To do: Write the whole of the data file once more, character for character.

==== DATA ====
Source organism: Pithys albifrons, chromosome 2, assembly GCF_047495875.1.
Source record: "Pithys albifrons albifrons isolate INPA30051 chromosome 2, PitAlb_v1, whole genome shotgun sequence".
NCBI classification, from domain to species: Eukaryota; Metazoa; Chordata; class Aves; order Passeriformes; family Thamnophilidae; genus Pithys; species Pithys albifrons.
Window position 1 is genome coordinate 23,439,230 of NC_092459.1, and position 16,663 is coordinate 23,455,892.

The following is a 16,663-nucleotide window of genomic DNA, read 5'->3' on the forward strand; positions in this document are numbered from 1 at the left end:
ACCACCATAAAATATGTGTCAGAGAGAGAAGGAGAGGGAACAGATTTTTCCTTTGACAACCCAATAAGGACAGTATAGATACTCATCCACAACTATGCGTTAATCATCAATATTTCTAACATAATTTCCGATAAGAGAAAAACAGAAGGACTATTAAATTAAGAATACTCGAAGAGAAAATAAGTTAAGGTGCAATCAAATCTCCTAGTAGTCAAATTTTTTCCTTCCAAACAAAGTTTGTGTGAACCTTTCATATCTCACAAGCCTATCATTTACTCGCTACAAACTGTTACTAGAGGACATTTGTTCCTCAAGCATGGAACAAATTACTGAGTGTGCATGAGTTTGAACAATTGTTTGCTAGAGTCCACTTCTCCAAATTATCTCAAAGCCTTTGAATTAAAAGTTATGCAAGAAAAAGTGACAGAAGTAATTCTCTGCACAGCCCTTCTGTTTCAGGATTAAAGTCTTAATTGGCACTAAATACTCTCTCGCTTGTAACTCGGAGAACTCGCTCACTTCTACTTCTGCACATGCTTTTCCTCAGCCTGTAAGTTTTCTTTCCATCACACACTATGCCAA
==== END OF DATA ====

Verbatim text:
Source organism: Pithys albifrons, chromosome 2, assembly GCF_047495875.1.
Source record: "Pithys albifrons albifrons isolate INPA30051 chromosome 2, PitAlb_v1, whole genome shotgun sequence".
NCBI classification, from domain to species: Eukaryota; Metazoa; Chordata; class Aves; order Passeriformes; family Thamnophilidae; genus Pithys; species Pithys albifrons.
Window position 1 is genome coordinate 23,439,230 of NC_092459.1, and position 16,663 is coordinate 23,455,892.

The following is a 16,663-nucleotide window of genomic DNA, read 5'->3' on the forward strand; positions in this document are numbered from 1 at the left end:
ACCACCATAAAATATGTGTCAGAGAGAGAAGGAGAGGGAACAGATTTTTCCTTTGACAACCCAATAAGGACAGTATAGATACTCATCCACAACTATGCGTTAATCATCAATATTTCTAACATAATTTCCGATAAGAGAAAAACAGAAGGACTATTAAATTAAGAATACTCGAAGAGAAAATAAGTTAAGGTGCAATCAAATCTCCTAGTAGTCAAATTTTTTCCTTCCAAACAAAGTTTGTGTGAACCTTTCATATCTCACAAGCCTATCATTTACTCGCTACAAACTGTTACTAGAGGACATTTGTTCCTCAAGCATGGAACAAATTACTGAGTGTGCATGAGTTTGAACAATTGTTTGCTAGAGTCCACTTCTCCAAATTATCTCAAAGCCTTTGAATTAAAAGTTATGCAAGAAAAAGTGACAGAAGTAATTCTCTGCACAGCCCTTCTGTTTCAGGATTAAAGTCTTAATTGGCACTAAATACTCTCTCGCTTGTAACTCGGAGAACTCGCTCACTTCTACTTCTGCACATGCTTTTCCTCAGCCTGTAAGTTTTCTTTCCATCACACACTATGCCAA